Electroreception is found throughout the animal kingdom from invertebrates to mammals and is thought to play an important role in prey detection, facilitating social behaviours, the detection of predators and orientation to the earth's magnetic field for navigation. Electroreceptors in elasmobranchs, the ampullae of Lorenzini, detect minute electric fields and independently process these stimuli, thereby providing spatial information to the central nervous system on the location of a source, often potential prey. The ampullae of Lorenzini are individually connected to a single somatic pore on the surface of the skin, with the spatial separation of each pore directly influencing how electrical stimuli are detected and processed. Pore abundance varies across taxonomic groups resulting in unique species-specific differences. However, the intricate distribution patterns created by the specific positioning of somatic pores on the surface of the head and the clustering of the ampullae electroreceptors beneath the skin are consistent within families, resulting in patterns that are identifiable at higher taxonomic levels. Variation in the type of electrosensory stimuli that a species is likely to encounter and the physical parameters of their habitat (i.e. water conductivity) may significantly influence the morphology of the electrosensory system. Therefore, by investigating the specific clustering of ampullae electroreceptors between species that adopt unique feeding behaviours, and between species that live in different environments, it is possible to determine the phylogenetic and ecological factors that influence their function. Nevertheless, despite the important role electroreception plays in the behaviour of elasmobranchs, to date, there have been few studies to assess the central nervous processing of electrosensory stimuli and no studies have assessed the specific number of electrosensory axons that project from the peripheral ampullae to the central nervous system. Quantifying the abundance of electrosensory nerve axons from individual ampullae and between discrete clusters of ampullae may reveal further insights in to their functional significance. Improving our understanding of how various elasmobranch species sense and interact with their environment using electroreception has distinct commercial applications through the development of electric shark repellents used to protect ocean users from aggressive encounters with sharks. In addition, the identification of specific electrosensory cues that may repel elasmobranchs may also lead to effective solutions for reducing bycatch and improving the efficiency of fisheries.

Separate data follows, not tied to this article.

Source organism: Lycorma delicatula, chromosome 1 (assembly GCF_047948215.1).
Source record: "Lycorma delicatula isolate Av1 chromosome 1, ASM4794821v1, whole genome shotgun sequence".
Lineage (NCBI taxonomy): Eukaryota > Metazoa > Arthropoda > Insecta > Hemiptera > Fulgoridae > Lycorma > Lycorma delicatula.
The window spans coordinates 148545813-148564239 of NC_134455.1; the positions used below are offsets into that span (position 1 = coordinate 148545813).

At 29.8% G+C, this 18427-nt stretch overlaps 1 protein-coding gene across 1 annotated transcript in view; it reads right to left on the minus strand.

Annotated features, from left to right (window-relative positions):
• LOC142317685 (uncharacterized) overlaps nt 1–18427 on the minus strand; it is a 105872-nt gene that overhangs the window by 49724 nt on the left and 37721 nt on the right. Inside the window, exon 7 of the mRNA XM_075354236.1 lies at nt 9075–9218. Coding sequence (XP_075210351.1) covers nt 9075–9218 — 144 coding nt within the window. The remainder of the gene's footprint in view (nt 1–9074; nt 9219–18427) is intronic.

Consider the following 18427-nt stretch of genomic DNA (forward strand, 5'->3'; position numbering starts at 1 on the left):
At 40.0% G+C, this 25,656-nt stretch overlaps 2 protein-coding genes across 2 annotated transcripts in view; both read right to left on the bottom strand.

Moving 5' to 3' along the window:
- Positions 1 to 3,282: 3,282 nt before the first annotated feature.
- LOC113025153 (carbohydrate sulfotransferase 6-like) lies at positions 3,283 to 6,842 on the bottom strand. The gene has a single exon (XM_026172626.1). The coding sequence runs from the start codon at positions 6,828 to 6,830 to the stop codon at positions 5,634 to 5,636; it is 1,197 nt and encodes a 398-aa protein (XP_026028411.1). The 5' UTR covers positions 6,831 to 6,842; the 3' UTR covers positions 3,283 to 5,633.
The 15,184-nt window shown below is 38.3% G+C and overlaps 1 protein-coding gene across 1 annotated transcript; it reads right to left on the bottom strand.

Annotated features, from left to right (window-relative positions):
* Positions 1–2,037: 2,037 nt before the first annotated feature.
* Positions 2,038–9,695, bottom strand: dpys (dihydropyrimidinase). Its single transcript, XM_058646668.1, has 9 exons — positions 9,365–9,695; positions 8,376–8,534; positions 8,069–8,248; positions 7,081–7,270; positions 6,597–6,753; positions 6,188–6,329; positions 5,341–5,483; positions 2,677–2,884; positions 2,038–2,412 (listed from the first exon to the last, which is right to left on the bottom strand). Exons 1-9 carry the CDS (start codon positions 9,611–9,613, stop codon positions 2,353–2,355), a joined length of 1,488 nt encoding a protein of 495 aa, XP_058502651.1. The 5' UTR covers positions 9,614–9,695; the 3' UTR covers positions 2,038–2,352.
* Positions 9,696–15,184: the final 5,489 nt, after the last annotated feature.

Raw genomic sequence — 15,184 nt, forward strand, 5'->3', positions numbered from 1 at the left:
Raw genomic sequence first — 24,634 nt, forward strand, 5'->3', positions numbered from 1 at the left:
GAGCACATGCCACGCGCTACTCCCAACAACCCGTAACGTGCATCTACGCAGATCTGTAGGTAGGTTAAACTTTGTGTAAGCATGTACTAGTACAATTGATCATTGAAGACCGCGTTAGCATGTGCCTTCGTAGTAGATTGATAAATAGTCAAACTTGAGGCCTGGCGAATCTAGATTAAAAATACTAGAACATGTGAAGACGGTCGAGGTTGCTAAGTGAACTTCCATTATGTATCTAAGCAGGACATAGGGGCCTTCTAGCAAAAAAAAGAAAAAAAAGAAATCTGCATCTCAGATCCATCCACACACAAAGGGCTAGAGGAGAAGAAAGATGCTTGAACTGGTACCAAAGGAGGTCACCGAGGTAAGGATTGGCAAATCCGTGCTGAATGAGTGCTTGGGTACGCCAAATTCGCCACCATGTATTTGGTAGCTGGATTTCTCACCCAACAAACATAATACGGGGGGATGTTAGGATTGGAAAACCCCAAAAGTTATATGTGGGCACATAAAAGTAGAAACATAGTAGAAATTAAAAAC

|Doctor of Philosophy
|Unpublished - 2014